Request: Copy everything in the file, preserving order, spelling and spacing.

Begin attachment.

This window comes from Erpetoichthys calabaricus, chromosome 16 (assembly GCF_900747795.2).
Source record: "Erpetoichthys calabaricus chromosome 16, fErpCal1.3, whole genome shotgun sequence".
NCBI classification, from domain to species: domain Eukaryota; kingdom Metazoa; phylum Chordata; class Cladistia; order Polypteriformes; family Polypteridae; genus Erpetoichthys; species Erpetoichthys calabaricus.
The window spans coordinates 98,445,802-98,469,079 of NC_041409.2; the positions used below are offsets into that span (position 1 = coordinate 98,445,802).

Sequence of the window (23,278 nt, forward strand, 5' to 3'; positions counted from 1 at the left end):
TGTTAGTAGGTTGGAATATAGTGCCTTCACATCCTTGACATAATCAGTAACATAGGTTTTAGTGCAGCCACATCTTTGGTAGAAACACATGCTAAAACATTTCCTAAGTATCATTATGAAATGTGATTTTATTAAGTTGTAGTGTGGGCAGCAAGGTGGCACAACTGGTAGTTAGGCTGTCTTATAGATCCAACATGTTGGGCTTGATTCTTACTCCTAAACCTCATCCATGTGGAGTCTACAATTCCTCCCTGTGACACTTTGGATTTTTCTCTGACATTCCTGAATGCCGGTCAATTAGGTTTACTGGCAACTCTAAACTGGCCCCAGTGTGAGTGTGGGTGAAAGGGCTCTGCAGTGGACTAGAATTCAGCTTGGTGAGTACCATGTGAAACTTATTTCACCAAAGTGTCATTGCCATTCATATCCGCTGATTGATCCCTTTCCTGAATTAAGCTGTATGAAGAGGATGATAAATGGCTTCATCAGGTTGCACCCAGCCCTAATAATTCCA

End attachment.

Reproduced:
This window comes from Erpetoichthys calabaricus, chromosome 16 (assembly GCF_900747795.2).
Source record: "Erpetoichthys calabaricus chromosome 16, fErpCal1.3, whole genome shotgun sequence".
NCBI classification, from domain to species: domain Eukaryota; kingdom Metazoa; phylum Chordata; class Cladistia; order Polypteriformes; family Polypteridae; genus Erpetoichthys; species Erpetoichthys calabaricus.
The window spans coordinates 98,445,802-98,469,079 of NC_041409.2; the positions used below are offsets into that span (position 1 = coordinate 98,445,802).

Sequence of the window (23,278 nt, forward strand, 5' to 3'; positions counted from 1 at the left end):
TGTTAGTAGGTTGGAATATAGTGCCTTCACATCCTTGACATAATCAGTAACATAGGTTTTAGTGCAGCCACATCTTTGGTAGAAACACATGCTAAAACATTTCCTAAGTATCATTATGAAATGTGATTTTATTAAGTTGTAGTGTGGGCAGCAAGGTGGCACAACTGGTAGTTAGGCTGTCTTATAGATCCAACATGTTGGGCTTGATTCTTACTCCTAAACCTCATCCATGTGGAGTCTACAATTCCTCCCTGTGACACTTTGGATTTTTCTCTGACATTCCTGAATGCCGGTCAATTAGGTTTACTGGCAACTCTAAACTGGCCCCAGTGTGAGTGTGGGTGAAAGGGCTCTGCAGTGGACTAGAATTCAGCTTGGTGAGTACCATGTGAAACTTATTTCACCAAAGTGTCATTGCCATTCATATCCGCTGATTGATCCCTTTCCTGAATTAAGCTGTATGAAGAGGATGATAAATGGCTTCATCAGGTTGCACCCAGCCCTAATAATTCCA